HomeConflict and PeaceAt least 64 killed in Papua New Guinea ambush

At least 64 killed in Papua New Guinea ambush

At least 64 killed in Papua New Guinea ambush

Sydney, AUSTRALIA (EFE/ABC) – At least 64 people are believed to have been killed in a massacre in the remote highlands of Papua New Guinea.

The men were shot dead early Sunday morning during an ambush, police said, marking an escalation of tribal fighting in Enga province.

“This is by far the largest (killing) I’ve seen in Enga, maybe in all of Highlands as well, in Papua New Guinea,” Royal PNG Constabulary Acting Superintendent George Kakas told Australian public broadcaster ABC.

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Local news outlet Papua New Guinea Post-Courier reported that 56 bodies were recovered on Sunday, and at least another eight on Monday, with more expected to be found.

It said high-powered firearms including AK47s and M16s, as well as homemade guns, were used during the massacre.

Kakas said that the incident occurred when a tribe, their allies and mercenaries, were on their way to attack a neighboring tribe when they were ambushed.

George Kakas (facing) says officers who responded to the Enga massacre were “devastated”.(ABC News: Natalie Whiting)

“We started collecting bodies, scattered all over the battlefield, the roads, the riverside … and they were loaded onto police trucks and taken to the hospital,” he told ABC.

Local media published images of bodies lined up on the back of a truck and scattered over a road.

Tribal violence in Enga, in which 17 tribes are believed to be involved, has worsened since the last election in 2022.

Another series of violent incidents occurred in September last year after a tribe was accused of killing a man, forcing authorities to restrict the movement of villagers.

Papua New Guinea, a resource-rich nation with around 40 percent of its 12 million population living in poverty, is isolated by connectivity and infrastructure problems, especially in remote areas where security and basic healthcare and education is scarce.

The country – whose government signed a security agreement with Canberra in December that includes financial aid to modernize its police forces – also has a long history of political intrigue, corruption and internal conflicts.

Up to seventeen tribes are engaged in the conflict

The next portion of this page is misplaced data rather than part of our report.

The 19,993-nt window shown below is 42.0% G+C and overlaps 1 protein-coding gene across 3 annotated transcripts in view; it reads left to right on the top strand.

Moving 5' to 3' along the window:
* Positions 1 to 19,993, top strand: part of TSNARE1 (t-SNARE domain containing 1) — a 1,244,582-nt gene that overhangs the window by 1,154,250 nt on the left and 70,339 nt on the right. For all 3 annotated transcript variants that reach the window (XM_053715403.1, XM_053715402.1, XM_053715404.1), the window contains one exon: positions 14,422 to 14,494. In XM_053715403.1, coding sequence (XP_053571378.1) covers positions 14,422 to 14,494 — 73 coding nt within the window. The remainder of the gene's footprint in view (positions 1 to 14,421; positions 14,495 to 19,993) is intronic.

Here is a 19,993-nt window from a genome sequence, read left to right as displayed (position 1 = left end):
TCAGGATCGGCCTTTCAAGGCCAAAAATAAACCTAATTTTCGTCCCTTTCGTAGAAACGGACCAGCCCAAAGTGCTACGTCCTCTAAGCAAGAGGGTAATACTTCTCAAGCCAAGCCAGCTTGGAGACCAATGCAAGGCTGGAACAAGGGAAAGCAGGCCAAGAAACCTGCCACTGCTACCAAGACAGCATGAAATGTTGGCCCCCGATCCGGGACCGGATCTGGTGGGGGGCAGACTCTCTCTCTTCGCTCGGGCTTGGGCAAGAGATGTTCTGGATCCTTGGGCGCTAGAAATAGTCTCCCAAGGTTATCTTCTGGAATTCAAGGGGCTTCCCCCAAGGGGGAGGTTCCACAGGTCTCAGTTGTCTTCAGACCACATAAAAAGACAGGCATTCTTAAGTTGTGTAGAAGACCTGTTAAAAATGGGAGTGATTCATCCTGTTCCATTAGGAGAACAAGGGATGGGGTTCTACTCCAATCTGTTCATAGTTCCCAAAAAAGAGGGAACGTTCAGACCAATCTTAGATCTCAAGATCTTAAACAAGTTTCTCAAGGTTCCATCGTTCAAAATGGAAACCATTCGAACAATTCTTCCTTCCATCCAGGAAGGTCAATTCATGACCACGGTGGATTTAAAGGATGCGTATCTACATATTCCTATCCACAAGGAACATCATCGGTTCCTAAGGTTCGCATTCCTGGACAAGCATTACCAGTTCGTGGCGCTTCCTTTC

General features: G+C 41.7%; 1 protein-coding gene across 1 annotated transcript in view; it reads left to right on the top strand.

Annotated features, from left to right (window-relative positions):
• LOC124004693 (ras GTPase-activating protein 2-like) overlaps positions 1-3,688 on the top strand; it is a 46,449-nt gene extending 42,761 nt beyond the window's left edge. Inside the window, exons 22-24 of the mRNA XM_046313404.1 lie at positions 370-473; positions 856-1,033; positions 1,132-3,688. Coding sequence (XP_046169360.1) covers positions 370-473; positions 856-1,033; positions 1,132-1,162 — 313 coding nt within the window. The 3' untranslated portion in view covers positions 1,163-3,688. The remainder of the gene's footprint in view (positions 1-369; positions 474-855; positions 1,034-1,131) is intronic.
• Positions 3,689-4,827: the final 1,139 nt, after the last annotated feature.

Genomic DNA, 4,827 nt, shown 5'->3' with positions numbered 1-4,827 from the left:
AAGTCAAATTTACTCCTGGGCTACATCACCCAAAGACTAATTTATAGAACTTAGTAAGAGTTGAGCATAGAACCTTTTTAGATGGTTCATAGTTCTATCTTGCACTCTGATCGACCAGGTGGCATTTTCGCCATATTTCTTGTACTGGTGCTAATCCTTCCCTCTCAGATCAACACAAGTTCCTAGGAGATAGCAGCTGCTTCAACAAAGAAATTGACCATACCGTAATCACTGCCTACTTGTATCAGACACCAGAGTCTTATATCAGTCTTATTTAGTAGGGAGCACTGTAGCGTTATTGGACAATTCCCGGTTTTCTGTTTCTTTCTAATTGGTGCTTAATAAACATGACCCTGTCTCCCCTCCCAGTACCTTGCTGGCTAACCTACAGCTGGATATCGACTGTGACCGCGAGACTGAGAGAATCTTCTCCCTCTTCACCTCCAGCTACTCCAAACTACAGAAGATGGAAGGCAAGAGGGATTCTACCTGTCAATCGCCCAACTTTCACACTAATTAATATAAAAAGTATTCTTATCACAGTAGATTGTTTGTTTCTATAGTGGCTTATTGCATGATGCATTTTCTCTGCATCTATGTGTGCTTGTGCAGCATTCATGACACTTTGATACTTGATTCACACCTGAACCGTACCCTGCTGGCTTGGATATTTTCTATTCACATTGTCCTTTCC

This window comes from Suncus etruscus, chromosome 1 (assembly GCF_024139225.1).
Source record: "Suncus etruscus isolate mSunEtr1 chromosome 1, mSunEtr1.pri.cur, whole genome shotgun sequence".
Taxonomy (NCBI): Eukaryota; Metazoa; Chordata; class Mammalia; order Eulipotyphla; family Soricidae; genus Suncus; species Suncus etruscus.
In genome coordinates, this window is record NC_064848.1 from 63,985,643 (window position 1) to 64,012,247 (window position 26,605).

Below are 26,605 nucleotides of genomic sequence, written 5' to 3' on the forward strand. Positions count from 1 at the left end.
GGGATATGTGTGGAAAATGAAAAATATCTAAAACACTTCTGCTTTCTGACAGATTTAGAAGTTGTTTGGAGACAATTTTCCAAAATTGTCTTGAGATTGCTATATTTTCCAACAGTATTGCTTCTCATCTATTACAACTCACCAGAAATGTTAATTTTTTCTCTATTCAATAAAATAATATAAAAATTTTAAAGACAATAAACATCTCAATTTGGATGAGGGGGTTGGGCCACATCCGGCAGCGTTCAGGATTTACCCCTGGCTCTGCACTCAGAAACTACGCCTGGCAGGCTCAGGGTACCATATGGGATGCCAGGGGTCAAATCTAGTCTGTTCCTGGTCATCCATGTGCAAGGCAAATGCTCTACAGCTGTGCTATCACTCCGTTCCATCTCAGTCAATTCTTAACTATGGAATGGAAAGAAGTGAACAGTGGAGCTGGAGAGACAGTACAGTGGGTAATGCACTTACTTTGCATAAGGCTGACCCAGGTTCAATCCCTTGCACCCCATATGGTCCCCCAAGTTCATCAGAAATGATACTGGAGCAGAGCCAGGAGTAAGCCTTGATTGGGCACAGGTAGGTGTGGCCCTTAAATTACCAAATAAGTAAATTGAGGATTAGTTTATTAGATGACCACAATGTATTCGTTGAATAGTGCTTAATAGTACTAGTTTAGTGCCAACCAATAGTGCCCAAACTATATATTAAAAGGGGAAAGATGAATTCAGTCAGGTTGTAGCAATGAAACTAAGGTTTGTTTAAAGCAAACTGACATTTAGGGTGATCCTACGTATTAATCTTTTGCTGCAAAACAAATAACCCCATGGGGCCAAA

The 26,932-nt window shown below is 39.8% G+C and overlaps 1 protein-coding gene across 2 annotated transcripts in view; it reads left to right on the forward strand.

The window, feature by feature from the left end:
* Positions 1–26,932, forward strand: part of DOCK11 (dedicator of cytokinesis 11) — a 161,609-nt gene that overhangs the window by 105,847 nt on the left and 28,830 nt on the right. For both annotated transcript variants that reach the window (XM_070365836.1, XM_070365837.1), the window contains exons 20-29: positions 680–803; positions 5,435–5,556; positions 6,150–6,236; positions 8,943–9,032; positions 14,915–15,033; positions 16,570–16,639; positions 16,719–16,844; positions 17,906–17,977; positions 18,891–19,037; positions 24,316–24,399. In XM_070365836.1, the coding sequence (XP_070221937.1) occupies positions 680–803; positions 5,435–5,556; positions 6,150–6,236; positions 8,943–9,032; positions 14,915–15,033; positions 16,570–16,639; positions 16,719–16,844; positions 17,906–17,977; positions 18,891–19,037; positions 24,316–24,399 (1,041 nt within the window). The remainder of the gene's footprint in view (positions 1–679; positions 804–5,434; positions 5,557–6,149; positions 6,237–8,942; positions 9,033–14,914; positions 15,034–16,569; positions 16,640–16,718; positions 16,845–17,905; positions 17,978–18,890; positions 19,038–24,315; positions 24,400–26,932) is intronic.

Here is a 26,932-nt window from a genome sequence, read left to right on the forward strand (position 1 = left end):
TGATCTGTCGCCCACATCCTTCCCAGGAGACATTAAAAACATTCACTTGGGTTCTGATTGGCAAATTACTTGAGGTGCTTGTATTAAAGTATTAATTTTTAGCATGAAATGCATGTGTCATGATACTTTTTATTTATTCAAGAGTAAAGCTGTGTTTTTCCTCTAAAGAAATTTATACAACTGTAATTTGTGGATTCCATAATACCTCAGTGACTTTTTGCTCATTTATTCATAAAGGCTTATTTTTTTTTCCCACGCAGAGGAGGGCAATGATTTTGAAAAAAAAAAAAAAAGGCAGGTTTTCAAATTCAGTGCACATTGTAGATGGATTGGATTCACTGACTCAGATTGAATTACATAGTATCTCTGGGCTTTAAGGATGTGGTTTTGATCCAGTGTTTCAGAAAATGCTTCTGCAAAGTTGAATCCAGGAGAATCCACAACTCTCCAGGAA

Enga Governor Peter Ipatas expressed concerns about an imminent outbreak of tribal conflict.

“This is a very, very sad occasion for us in the province, and it’s a negative development for the country,” he remarked. “From a provincial standpoint, we were aware of the brewing conflict and notified the security forces last week to take necessary measures to prevent it.”

Tribal violence has been a persistent issue in the Enga region since the 2022 election, with tensions escalating periodically. Last September, an altercation ensued when a tribe from another village was accused of causing the death of a man. Subsequently, they ambushed his funeral, resulting in the deaths of five individuals by bush knives and axes.

In the subsequent months, a cycle of tit-for-tat reprisals escalated uncontrollably.

With an increasing number of tribes participating, numerous villages fell victim to raids and arson.

Mr. Ipatas acknowledged the province’s efforts to mitigate the conflict. However, with the involvement of 17 tribes in the latest escalation, he emphasized that maintaining peace ultimately relied on the security forces.

“It’s a very big fight that’s not normally in Enga province. This is probably the biggest tribal fight we’ve ever had,” he said. 

“The police and security forces must take ownership and be on the ground, assess the situation and take appropriate action.
“Because we know who is fighting, it’s not like this is criminal activity that pops up. This is a tribal fight, we know which people are involved.”
Acting Superintendent Kakas said the security under his command have tried their best to stop this fighting for months and have “exhausted all our efforts”.
“They attend to these fights, these atrocities day in, day out, they have to retrieve the bodies …,” he said.
“We have to put up with that on a day in, day out basis.”
Commissioner Manning said the proliferation of small weapons in the area has been a concern for police for some time.
“This [massacre] is only made possible through the use of many, many small arms and it is a concern,” he told the ABC.

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